For the past few years I have been working on the American school of psychology that was known as Functionalism. Functionalism was prominent from around 1890 to around 1920, though its roots go back into the 1870s and, in some ways, it carries forward to the present day. I have made two video documentaries about it (http://tinyurl.com/functionalism1, http://tinyurl.com/functionalism2), and I had an article in the February 2009 issue of American Psychologist (as part of their Darwin bicentennial celebration). I will also have a related article on Titchener and objectivity in the December 2010 issue of Isis. One of the reasons I became interested in this topic was the relative lack of good historical work on it, but I have put together a list of the books and papers that I found to be most helpful in understanding it. Most of it is primary source, but I have included some secondary material as well (some of which has a somewhat different focus — e.g., pragmatism, intelligence testing, applied psychology, behaviorism — but still bears on Functionalism in important ways).
Angell, James R. (1903). The relation of structural and functional psychology to philosophy. Decennial publications of the University of Chicago (First Series, Vol. 3, pp. 55-73).
Angell, James Rowland. (1907). The province of functional psychology. Psychological Review, 14, 61-91.
Angell, James Rowland & Moore, Addison W. (1896). Studies from the psychological laboratory of the University of Chicago: 1. Reaction-Time: A study in attention and habit. Psychological Review, 3, 245-258.
Backe, Andrew. (2001). John Dewey and early Chicago functionalism. History of Psychology, 4, 323-340.
Baldwin, James Mark. (1895b). Mental development in the child and race. New York: Macmillan.
Baldwin, James Mark. (1896a). A new factor in evolution. American Naturalist, 30, 441-451, 536-553. Continue reading Bibliography: History of Functionalism
This post is written by Michael Pettit, York University and is part of a special series of bibliographies on topics in the history of psychology.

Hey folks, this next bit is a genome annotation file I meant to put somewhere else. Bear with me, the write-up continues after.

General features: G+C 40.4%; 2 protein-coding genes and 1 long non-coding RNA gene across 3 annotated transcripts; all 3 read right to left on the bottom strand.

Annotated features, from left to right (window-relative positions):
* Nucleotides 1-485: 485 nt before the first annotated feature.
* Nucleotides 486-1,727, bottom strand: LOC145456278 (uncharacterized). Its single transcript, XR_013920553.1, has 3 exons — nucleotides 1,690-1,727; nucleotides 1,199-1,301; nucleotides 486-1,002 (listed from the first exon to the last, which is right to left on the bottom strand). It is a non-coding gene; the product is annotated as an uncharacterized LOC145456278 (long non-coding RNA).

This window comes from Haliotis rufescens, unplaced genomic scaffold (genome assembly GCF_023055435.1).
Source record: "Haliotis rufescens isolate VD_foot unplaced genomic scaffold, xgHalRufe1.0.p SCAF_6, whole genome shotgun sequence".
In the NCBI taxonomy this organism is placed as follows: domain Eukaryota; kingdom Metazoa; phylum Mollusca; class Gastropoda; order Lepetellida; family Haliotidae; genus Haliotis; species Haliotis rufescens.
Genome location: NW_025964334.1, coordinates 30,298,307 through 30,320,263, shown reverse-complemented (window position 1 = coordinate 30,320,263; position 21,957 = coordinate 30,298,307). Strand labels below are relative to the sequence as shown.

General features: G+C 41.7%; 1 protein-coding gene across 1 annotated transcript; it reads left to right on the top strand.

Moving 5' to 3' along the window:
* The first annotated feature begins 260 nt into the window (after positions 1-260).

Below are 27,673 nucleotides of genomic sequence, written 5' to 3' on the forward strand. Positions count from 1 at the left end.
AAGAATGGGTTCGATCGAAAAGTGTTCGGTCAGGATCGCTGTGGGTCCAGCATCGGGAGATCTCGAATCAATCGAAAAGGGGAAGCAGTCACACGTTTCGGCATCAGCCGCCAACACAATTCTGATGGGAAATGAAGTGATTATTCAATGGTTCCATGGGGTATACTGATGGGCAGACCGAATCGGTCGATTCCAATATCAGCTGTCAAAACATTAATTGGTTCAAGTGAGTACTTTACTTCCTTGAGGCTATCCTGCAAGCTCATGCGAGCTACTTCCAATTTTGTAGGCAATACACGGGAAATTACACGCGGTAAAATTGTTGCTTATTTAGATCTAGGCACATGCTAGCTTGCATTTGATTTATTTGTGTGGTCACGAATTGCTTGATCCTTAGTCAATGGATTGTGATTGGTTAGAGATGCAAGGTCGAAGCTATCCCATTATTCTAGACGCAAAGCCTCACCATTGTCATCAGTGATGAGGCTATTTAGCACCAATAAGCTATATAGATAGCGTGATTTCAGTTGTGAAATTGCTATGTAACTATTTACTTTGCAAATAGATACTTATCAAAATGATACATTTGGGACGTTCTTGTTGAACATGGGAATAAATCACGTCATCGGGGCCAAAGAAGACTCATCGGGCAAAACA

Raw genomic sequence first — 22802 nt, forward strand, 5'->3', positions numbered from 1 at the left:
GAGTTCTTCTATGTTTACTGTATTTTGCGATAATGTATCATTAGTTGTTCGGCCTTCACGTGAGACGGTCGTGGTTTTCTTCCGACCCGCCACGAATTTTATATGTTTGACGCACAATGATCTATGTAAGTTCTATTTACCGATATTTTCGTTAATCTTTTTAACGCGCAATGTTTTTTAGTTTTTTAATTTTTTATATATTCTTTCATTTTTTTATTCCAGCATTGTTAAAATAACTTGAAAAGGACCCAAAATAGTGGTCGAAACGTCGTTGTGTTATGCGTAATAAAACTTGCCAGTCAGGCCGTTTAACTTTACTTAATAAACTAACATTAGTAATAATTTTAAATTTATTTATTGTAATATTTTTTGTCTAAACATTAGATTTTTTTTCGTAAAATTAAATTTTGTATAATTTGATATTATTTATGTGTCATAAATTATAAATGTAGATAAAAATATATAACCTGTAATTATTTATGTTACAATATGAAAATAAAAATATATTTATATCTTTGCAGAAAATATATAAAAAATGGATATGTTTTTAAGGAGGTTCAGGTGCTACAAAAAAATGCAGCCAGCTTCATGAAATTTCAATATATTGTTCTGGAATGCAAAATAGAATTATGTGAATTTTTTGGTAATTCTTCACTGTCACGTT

Making (and reading) these kinds of lists is fun but always tricky. The problem is not so much what to include but exclude. The following gives you a snapshot of how I conceive of the “greatest hits” in the history of psychology (rather broadly construed) over the past fifty years. The list consists entirely of books: this reflects my graduate training if not necessarily my current reading habits. Most authors get only one book. The thought of Michel Foucault definitely has shaped this historiography profoundly, but the response among historians has been quite nuanced and sophisticated. This list of books includes work by historians, sociologists, philosophers, anthropologists, alongside psychologists, demonstrating how interdisciplinary the field has become. An important question to contemplate at the current moment is whether there are new, untapped historiographic directions offered by this tradition or whether we require a new starting point for debate?
Foucault, M. (1966/1970). The Order of Things. New York: Vintage.
Ellenberger, H. (1970). The discovery of the unconsciousness. New York: Basic Books.
Foucault, M. (1978). The history of sexuality: An introduction. New York: Vintage.
Young, R. M. (1985). Darwin’s metaphor: Nature’s place in Victorian culture. Cambridge: Cambridge University Press.
Digby, A. (1985). Madness, morality and medicine: A study of the York Retreat, 1796-1914. Cambridge: Cambridge University Press.
O’Donnell, J. M. (1985). The origins of behaviorism: American psychology, 1870-1920. New York: New York University Press. Continue reading Bibliography: Historiography of Psychology